Less time spent on Karl Marx, and top marks seems to be the result.
One interpretation, perhaps, of the recent OECD survey that revealed teenagers from Shanghai had outscored their international peers in all three subject matters that were tested last year: reading, maths and science.
This is the first time that China has participated in the Programme for International Student Assessment (PISA) survey – a worldwide evaluation of 15 year-old school students’ scholastic performance.
In reading – the main focus of the PISA survey – more than 19% of the Shanghai students attained the top two grades, almost double the proportion in the US and nearly three times the average of major developed countries.
In mathematics, Shanghai students were in a class of their own, outperforming second-placed Singapore, which has long been viewed as an educational superstar.
Shanghai’s startling results quickly grabbed the international spotlight. “The rise of China as an economic and political juggernaut has become a familiar refrain, but now there’s another area in which the Chinese are suddenly emerging as a world power: education,” declares TIME magazine.
Experts say they aren’t surprised that Shanghai leads the pack, given the strong emphasis on education in Chinese families.
“Clearly the chopsticks societies – the ones with a Confucian heritage – are at the top of the league table and the reason is the value placed on education in these countries,“ Gerard Postiglioni at the University of Hong Kong told the South China Morning Post.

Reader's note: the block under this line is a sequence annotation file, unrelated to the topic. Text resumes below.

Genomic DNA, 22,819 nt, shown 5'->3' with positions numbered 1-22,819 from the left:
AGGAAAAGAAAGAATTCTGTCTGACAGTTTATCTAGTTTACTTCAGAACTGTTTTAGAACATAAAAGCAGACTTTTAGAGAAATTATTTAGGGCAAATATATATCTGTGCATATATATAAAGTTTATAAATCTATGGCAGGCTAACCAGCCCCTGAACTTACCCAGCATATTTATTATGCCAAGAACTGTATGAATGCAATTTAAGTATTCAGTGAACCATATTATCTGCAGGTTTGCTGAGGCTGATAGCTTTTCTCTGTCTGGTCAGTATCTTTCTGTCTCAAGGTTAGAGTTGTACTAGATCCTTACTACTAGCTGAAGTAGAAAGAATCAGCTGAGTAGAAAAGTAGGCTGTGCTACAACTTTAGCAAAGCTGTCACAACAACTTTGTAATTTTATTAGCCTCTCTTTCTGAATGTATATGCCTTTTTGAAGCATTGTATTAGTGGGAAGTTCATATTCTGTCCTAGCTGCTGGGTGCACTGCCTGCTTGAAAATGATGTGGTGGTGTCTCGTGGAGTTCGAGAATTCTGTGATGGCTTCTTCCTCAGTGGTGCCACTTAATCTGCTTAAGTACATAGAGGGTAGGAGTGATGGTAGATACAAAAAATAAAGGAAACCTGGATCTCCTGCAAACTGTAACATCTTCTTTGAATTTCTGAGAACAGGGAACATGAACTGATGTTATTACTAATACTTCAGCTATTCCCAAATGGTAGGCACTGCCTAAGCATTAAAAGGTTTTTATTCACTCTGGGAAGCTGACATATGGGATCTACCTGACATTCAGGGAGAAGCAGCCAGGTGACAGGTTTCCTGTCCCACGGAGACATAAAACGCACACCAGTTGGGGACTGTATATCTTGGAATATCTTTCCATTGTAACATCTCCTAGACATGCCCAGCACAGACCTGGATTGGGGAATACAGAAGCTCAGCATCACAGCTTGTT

But not everyone is impressed by the results. Some say they are hardly surprising as Chinese students are more accustomed to competitive exams, with schools working their students into the weekends. In addition, the OECD estimated that eight out of 10 Shanghainese schoolchildren get additional, out-of-hours, private tuition.
Indeed, news of the PISA test quickly put the spotlight back on China’s test-obsessed culture. “So while the world is appreciating the strengths of China’s education system, we are wondering why the country has failed to produce entrepreneurs and innovators needed to run a 21st century global economy?” asks a blogger on internet portal jxnews.co. “The answer: Chinese students have no imagination or creativity.”
Many argue the rigidity of China’s exam culture can become stifling, creating narrow-minded bookworms adept at taking tests and memorising theories.
Jiefang Daily raises a similar concern: “Even though Chinese students score high marks in tests and surveys, compared to students in other countries mainland students tend to spend less time on sports and other extra-curricular activities, which are not core components of the gaokao (college entrance exam, see WiC19). So the big question is, how can we encourage creative thinking skills so that students can apply the things they learn in school to real life?”
Nevertheless, Shanghai’s performance in the PISA survey is clearly attracting attention. A case of China’s most go-getting city leading the way again? Not necessarily: “Yes, Shanghai represents the best of China, but the best of China is now scoring better than anywhere else in the world. America’s 15 year-olds ranked 14th in reading skills, 17th in science and 25th in math, below the average,” says Thomas Friedman, the outspoken critic at the New York Times.
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